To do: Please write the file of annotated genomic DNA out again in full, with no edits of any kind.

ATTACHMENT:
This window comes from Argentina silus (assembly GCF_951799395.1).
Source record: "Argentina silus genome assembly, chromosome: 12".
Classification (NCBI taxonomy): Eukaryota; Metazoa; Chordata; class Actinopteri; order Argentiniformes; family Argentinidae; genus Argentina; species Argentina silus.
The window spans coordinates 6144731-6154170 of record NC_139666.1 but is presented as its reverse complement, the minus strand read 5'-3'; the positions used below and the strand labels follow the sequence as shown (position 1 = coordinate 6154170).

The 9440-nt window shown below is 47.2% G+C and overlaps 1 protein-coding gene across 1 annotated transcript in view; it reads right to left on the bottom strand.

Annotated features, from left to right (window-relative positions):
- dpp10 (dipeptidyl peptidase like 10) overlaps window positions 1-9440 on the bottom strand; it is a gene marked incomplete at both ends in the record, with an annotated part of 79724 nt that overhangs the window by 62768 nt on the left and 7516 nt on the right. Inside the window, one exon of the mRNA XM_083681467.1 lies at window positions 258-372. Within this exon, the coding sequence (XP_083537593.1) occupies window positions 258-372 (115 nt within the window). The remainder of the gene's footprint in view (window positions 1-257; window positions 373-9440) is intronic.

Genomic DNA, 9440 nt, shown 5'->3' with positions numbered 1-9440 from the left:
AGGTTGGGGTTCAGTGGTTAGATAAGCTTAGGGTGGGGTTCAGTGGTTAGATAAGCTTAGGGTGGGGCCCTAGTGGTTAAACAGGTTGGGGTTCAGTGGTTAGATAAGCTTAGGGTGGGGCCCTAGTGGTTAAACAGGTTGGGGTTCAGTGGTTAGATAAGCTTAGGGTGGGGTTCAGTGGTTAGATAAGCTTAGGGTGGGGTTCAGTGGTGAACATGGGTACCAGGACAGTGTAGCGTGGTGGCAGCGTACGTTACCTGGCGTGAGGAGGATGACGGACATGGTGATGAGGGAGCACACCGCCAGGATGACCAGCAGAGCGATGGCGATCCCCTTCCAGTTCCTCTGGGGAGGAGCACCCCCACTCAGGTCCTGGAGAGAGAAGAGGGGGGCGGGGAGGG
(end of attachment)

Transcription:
This window comes from Argentina silus (assembly GCF_951799395.1).
Source record: "Argentina silus genome assembly, chromosome: 12".
Classification (NCBI taxonomy): Eukaryota; Metazoa; Chordata; class Actinopteri; order Argentiniformes; family Argentinidae; genus Argentina; species Argentina silus.
The window spans coordinates 6144731-6154170 of record NC_139666.1 but is presented as its reverse complement, the minus strand read 5'-3'; the positions used below and the strand labels follow the sequence as shown (position 1 = coordinate 6154170).

The 9440-nt window shown below is 47.2% G+C and overlaps 1 protein-coding gene across 1 annotated transcript in view; it reads right to left on the bottom strand.

Annotated features, from left to right (window-relative positions):
- dpp10 (dipeptidyl peptidase like 10) overlaps window positions 1-9440 on the bottom strand; it is a gene marked incomplete at both ends in the record, with an annotated part of 79724 nt that overhangs the window by 62768 nt on the left and 7516 nt on the right. Inside the window, one exon of the mRNA XM_083681467.1 lies at window positions 258-372. Within this exon, the coding sequence (XP_083537593.1) occupies window positions 258-372 (115 nt within the window). The remainder of the gene's footprint in view (window positions 1-257; window positions 373-9440) is intronic.

Genomic DNA, 9440 nt, shown 5'->3' with positions numbered 1-9440 from the left:
AGGTTGGGGTTCAGTGGTTAGATAAGCTTAGGGTGGGGTTCAGTGGTTAGATAAGCTTAGGGTGGGGCCCTAGTGGTTAAACAGGTTGGGGTTCAGTGGTTAGATAAGCTTAGGGTGGGGCCCTAGTGGTTAAACAGGTTGGGGTTCAGTGGTTAGATAAGCTTAGGGTGGGGTTCAGTGGTTAGATAAGCTTAGGGTGGGGTTCAGTGGTGAACATGGGTACCAGGACAGTGTAGCGTGGTGGCAGCGTACGTTACCTGGCGTGAGGAGGATGACGGACATGGTGATGAGGGAGCACACCGCCAGGATGACCAGCAGAGCGATGGCGATCCCCTTCCAGTTCCTCTGGGGAGGAGCACCCCCACTCAGGTCCTGGAGAGAGAAGAGGGGGGCGGGGAGGG